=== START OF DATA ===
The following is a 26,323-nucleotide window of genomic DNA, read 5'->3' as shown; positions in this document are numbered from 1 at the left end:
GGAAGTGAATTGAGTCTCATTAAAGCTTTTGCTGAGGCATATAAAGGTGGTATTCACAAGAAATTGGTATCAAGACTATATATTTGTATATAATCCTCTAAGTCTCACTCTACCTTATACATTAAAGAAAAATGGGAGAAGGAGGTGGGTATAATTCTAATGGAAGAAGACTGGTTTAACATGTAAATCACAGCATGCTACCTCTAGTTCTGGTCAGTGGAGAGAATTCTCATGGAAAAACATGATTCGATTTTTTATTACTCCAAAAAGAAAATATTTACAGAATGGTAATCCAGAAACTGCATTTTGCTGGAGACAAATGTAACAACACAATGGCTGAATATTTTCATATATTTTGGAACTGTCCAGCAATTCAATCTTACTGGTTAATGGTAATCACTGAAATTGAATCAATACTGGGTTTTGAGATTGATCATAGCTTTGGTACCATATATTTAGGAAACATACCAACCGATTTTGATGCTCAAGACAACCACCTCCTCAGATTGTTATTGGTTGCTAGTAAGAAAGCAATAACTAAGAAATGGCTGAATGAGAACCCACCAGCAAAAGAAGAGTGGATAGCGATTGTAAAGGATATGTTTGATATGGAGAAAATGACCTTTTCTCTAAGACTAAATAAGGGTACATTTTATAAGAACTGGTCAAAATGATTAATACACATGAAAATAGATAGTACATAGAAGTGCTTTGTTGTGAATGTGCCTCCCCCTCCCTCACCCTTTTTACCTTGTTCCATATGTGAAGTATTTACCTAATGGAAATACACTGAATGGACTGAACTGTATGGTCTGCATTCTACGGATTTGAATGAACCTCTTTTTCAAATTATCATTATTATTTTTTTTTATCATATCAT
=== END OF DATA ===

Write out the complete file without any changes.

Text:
The following is a 26,323-nucleotide window of genomic DNA, read 5'->3' as shown; positions in this document are numbered from 1 at the left end:
GGAAGTGAATTGAGTCTCATTAAAGCTTTTGCTGAGGCATATAAAGGTGGTATTCACAAGAAATTGGTATCAAGACTATATATTTGTATATAATCCTCTAAGTCTCACTCTACCTTATACATTAAAGAAAAATGGGAGAAGGAGGTGGGTATAATTCTAATGGAAGAAGACTGGTTTAACATGTAAATCACAGCATGCTACCTCTAGTTCTGGTCAGTGGAGAGAATTCTCATGGAAAAACATGATTCGATTTTTTATTACTCCAAAAAGAAAATATTTACAGAATGGTAATCCAGAAACTGCATTTTGCTGGAGACAAATGTAACAACACAATGGCTGAATATTTTCATATATTTTGGAACTGTCCAGCAATTCAATCTTACTGGTTAATGGTAATCACTGAAATTGAATCAATACTGGGTTTTGAGATTGATCATAGCTTTGGTACCATATATTTAGGAAACATACCAACCGATTTTGATGCTCAAGACAACCACCTCCTCAGATTGTTATTGGTTGCTAGTAAGAAAGCAATAACTAAGAAATGGCTGAATGAGAACCCACCAGCAAAAGAAGAGTGGATAGCGATTGTAAAGGATATGTTTGATATGGAGAAAATGACCTTTTCTCTAAGACTAAATAAGGGTACATTTTATAAGAACTGGTCAAAATGATTAATACACATGAAAATAGATAGTACATAGAAGTGCTTTGTTGTGAATGTGCCTCCCCCTCCCTCACCCTTTTTACCTTGTTCCATATGTGAAGTATTTACCTAATGGAAATACACTGAATGGACTGAACTGTATGGTCTGCATTCTACGGATTTGAATGAACCTCTTTTTCAAATTATCATTATTATTTTTTTTTATCATATCAT